Bond’s Double-Breasted Suits
Moore introduces the double-breasted suit to Bond at the end of Live and Let Die as he boards the train with Solitaire. This suit, made by Cyril Castle in the classic button two show three configuration, is one of the many ways Moore separates his Bond from his predecessors, who never wore double-breasted suits. This suit has limited screen time, and it makes only a small impression so it does not shock the audience.
Roger Moore looks hip in his double-breasted Cyril Castle suits. A modern cut and atypical fabrics prevent Bond from looking stodgy in his double-breasted suits. Bond’s first double-breasted suit in Live and Let Die is made of dark grey silk dupioni, giving it a flashy edge. The cut is dramatic and the narrow wrap makes it look more modern than most double-breasted suits. Slanted pockets also help in this regard, and many traditionalists shy away from slanted pockets on double-breasted jackets because the double-breasted jacket does not come from an equestrian tradition like slanted pockets do. Flared link cuffs and flared trousers bring the suit into the 1970s and away from the double-breasted suit’s 1940s image.
Moore returns in The Man with the Golden Gun wearing two double-breasted suits from Cyril Castle, both with the same cut and style that he wears in Live and Let Die, albeit with slightly wider lapels. The era’s wide lapels don’t look as dated on the double-breasted suit as they do on the single-breasted suits. The proportions of a double-breasted suit lends the style to having wider lapels since they don’t overwhelm the jacket as much.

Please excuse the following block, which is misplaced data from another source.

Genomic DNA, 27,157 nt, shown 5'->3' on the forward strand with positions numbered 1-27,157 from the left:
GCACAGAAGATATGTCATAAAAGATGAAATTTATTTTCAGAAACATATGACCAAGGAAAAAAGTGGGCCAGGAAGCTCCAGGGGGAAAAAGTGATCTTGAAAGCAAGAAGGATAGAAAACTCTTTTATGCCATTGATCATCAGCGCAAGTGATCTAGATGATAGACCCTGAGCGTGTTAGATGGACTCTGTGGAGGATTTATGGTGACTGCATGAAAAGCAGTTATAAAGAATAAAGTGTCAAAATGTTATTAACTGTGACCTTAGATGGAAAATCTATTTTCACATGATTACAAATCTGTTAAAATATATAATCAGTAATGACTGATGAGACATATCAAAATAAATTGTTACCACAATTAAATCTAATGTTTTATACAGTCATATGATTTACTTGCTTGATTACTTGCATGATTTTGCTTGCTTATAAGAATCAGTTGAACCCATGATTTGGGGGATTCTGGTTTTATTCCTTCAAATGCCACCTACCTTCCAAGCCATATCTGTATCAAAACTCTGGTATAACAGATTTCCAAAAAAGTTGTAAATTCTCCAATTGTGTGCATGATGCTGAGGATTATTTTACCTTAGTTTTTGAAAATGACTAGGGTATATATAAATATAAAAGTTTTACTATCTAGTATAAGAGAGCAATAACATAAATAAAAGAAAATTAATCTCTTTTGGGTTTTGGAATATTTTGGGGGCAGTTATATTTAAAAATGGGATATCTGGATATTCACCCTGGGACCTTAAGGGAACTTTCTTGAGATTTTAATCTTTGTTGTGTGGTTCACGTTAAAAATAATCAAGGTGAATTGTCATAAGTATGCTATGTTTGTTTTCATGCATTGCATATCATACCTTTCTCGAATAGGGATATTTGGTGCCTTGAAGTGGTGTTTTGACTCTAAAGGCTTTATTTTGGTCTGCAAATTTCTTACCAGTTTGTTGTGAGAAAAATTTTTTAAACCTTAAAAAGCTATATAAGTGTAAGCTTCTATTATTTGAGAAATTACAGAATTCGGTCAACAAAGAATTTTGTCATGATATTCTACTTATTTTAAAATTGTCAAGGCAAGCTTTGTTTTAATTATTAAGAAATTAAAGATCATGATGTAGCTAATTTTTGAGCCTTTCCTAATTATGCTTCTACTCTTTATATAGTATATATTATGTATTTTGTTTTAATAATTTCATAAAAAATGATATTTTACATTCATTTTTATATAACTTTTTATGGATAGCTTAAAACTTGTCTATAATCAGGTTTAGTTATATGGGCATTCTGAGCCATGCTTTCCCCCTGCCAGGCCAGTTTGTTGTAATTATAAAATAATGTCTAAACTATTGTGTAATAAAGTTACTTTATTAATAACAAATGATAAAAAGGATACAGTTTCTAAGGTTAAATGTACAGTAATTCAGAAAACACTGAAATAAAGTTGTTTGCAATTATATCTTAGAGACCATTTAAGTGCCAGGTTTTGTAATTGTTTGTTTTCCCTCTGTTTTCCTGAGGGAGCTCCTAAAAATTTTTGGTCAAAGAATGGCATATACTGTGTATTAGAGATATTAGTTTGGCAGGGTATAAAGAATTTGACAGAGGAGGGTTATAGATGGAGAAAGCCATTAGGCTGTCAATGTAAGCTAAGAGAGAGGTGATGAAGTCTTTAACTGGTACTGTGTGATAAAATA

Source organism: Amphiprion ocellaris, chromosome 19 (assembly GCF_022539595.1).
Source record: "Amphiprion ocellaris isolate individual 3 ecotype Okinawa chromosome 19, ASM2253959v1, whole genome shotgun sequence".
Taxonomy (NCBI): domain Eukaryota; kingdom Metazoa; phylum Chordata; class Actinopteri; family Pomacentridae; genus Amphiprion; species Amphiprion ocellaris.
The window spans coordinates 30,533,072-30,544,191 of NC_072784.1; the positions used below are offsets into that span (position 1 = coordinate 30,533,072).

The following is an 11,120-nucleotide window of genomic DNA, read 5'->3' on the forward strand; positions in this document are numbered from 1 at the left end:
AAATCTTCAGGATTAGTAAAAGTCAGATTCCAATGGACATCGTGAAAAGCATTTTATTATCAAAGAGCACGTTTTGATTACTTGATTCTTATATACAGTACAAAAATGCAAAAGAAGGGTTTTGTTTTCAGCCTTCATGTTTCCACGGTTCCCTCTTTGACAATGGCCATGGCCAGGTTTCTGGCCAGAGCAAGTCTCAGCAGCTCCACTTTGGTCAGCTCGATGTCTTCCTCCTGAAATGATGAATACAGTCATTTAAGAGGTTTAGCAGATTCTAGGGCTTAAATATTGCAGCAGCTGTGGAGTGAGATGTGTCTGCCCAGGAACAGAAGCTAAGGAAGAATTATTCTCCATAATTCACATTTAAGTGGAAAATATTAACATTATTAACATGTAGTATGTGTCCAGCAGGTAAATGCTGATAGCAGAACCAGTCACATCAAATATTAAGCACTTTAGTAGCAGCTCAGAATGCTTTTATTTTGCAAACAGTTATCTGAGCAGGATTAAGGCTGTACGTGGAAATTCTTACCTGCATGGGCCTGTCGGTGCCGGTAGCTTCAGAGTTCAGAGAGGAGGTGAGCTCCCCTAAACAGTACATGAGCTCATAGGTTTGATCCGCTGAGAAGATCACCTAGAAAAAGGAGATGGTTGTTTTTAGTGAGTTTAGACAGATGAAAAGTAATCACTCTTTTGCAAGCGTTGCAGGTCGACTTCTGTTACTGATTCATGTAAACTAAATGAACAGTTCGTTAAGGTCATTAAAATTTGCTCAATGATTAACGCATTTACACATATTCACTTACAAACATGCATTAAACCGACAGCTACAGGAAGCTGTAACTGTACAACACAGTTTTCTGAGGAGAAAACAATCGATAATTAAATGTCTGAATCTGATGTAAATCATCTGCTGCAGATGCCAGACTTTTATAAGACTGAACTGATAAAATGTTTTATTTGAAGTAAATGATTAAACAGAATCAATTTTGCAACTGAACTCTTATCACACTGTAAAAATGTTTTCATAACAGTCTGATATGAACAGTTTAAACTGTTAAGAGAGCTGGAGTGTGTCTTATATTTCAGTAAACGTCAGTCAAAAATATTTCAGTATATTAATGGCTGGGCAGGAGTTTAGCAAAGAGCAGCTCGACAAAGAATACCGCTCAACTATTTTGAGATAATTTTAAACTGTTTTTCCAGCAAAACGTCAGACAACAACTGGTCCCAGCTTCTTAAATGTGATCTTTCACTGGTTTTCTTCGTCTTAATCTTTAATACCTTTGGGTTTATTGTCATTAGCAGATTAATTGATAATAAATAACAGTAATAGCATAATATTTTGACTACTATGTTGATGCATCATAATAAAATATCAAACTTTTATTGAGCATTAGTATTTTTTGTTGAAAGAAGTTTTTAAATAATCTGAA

The first of the two double-breasted suits in The Man with the Golden Gun is a rather traditional grey flannel chalk stripe. Being in mid-grey rather than a more conservative charcoal grey or navy gives a more modern edge to this suit. See the edited image below for comparison.
Bond looks like he belongs in a boardroom in the darker colours, while the lighter grey that he wears in the film makes him look more relaxed, younger and more fashionable. In Moore’s later Bond films, he has more of the boardroom look in his dark three-piece suits that he wears to the office.